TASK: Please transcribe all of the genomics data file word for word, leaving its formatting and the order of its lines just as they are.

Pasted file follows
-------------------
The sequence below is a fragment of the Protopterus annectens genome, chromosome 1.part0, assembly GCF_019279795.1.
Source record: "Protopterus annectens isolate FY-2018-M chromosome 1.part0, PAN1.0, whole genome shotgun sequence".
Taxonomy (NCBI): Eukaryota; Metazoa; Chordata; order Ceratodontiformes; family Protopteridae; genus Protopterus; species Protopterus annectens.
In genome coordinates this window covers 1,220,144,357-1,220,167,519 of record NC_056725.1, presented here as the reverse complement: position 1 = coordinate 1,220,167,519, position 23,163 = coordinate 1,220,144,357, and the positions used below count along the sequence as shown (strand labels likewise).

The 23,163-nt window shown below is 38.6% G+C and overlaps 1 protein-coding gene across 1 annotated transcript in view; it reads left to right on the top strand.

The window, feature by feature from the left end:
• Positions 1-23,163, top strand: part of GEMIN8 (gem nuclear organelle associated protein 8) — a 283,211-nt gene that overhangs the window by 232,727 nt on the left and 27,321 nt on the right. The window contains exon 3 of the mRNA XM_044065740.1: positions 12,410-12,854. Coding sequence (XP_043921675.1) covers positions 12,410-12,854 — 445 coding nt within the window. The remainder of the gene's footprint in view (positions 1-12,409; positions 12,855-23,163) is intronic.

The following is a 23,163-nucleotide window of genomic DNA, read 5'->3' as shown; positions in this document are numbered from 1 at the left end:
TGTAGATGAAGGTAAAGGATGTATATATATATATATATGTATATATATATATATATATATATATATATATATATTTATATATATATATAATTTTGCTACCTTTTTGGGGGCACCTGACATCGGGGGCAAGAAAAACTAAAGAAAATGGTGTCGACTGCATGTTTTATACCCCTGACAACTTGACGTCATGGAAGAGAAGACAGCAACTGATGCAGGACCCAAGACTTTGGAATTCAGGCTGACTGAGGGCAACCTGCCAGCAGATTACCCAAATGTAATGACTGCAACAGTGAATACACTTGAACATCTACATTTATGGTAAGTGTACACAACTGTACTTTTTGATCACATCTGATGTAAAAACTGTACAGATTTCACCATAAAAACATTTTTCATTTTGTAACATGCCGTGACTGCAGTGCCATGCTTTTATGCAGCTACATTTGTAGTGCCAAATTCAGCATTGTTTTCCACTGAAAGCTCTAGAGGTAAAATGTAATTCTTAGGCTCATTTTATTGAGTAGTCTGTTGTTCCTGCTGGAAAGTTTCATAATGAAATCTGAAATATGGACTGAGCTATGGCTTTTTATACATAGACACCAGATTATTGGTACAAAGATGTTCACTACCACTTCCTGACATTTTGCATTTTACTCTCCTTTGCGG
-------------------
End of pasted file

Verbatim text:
The sequence below is a fragment of the Protopterus annectens genome, chromosome 1.part0, assembly GCF_019279795.1.
Source record: "Protopterus annectens isolate FY-2018-M chromosome 1.part0, PAN1.0, whole genome shotgun sequence".
Taxonomy (NCBI): Eukaryota; Metazoa; Chordata; order Ceratodontiformes; family Protopteridae; genus Protopterus; species Protopterus annectens.
In genome coordinates this window covers 1,220,144,357-1,220,167,519 of record NC_056725.1, presented here as the reverse complement: position 1 = coordinate 1,220,167,519, position 23,163 = coordinate 1,220,144,357, and the positions used below count along the sequence as shown (strand labels likewise).

The 23,163-nt window shown below is 38.6% G+C and overlaps 1 protein-coding gene across 1 annotated transcript in view; it reads left to right on the top strand.

The window, feature by feature from the left end:
• Positions 1-23,163, top strand: part of GEMIN8 (gem nuclear organelle associated protein 8) — a 283,211-nt gene that overhangs the window by 232,727 nt on the left and 27,321 nt on the right. The window contains exon 3 of the mRNA XM_044065740.1: positions 12,410-12,854. Coding sequence (XP_043921675.1) covers positions 12,410-12,854 — 445 coding nt within the window. The remainder of the gene's footprint in view (positions 1-12,409; positions 12,855-23,163) is intronic.

The following is a 23,163-nucleotide window of genomic DNA, read 5'->3' as shown; positions in this document are numbered from 1 at the left end:
TGTAGATGAAGGTAAAGGATGTATATATATATATATATGTATATATATATATATATATATATATATATATATATTTATATATATATATAATTTTGCTACCTTTTTGGGGGCACCTGACATCGGGGGCAAGAAAAACTAAAGAAAATGGTGTCGACTGCATGTTTTATACCCCTGACAACTTGACGTCATGGAAGAGAAGACAGCAACTGATGCAGGACCCAAGACTTTGGAATTCAGGCTGACTGAGGGCAACCTGCCAGCAGATTACCCAAATGTAATGACTGCAACAGTGAATACACTTGAACATCTACATTTATGGTAAGTGTACACAACTGTACTTTTTGATCACATCTGATGTAAAAACTGTACAGATTTCACCATAAAAACATTTTTCATTTTGTAACATGCCGTGACTGCAGTGCCATGCTTTTATGCAGCTACATTTGTAGTGCCAAATTCAGCATTGTTTTCCACTGAAAGCTCTAGAGGTAAAATGTAATTCTTAGGCTCATTTTATTGAGTAGTCTGTTGTTCCTGCTGGAAAGTTTCATAATGAAATCTGAAATATGGACTGAGCTATGGCTTTTTATACATAGACACCAGATTATTGGTACAAAGATGTTCACTACCACTTCCTGACATTTTGCATTTTACTCTCCTTTGCGG